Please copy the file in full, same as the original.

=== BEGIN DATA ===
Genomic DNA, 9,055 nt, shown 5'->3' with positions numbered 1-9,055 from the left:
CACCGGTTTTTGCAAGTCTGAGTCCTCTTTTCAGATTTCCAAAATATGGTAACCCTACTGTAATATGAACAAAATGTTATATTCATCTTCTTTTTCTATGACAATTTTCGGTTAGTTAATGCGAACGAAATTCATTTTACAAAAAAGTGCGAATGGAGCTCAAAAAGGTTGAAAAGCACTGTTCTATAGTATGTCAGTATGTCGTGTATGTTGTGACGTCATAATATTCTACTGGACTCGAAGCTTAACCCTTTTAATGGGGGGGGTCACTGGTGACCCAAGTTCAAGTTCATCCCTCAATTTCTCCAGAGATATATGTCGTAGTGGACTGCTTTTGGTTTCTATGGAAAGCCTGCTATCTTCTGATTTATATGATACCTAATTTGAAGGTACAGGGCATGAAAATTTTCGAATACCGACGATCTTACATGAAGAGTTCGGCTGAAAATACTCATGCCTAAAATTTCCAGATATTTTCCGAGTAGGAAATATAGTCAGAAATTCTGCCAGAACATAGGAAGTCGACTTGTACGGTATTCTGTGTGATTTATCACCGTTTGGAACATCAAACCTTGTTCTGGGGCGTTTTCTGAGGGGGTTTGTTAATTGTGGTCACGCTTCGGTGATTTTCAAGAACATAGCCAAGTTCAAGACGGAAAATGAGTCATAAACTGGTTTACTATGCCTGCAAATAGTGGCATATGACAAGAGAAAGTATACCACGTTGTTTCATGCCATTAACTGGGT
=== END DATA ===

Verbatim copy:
Genomic DNA, 9,055 nt, shown 5'->3' with positions numbered 1-9,055 from the left:
CACCGGTTTTTGCAAGTCTGAGTCCTCTTTTCAGATTTCCAAAATATGGTAACCCTACTGTAATATGAACAAAATGTTATATTCATCTTCTTTTTCTATGACAATTTTCGGTTAGTTAATGCGAACGAAATTCATTTTACAAAAAAGTGCGAATGGAGCTCAAAAAGGTTGAAAAGCACTGTTCTATAGTATGTCAGTATGTCGTGTATGTTGTGACGTCATAATATTCTACTGGACTCGAAGCTTAACCCTTTTAATGGGGGGGGTCACTGGTGACCCAAGTTCAAGTTCATCCCTCAATTTCTCCAGAGATATATGTCGTAGTGGACTGCTTTTGGTTTCTATGGAAAGCCTGCTATCTTCTGATTTATATGATACCTAATTTGAAGGTACAGGGCATGAAAATTTTCGAATACCGACGATCTTACATGAAGAGTTCGGCTGAAAATACTCATGCCTAAAATTTCCAGATATTTTCCGAGTAGGAAATATAGTCAGAAATTCTGCCAGAACATAGGAAGTCGACTTGTACGGTATTCTGTGTGATTTATCACCGTTTGGAACATCAAACCTTGTTCTGGGGCGTTTTCTGAGGGGGTTTGTTAATTGTGGTCACGCTTCGGTGATTTTCAAGAACATAGCCAAGTTCAAGACGGAAAATGAGTCATAAACTGGTTTACTATGCCTGCAAATAGTGGCATATGACAAGAGAAAGTATACCACGTTGTTTCATGCCATTAACTGGGT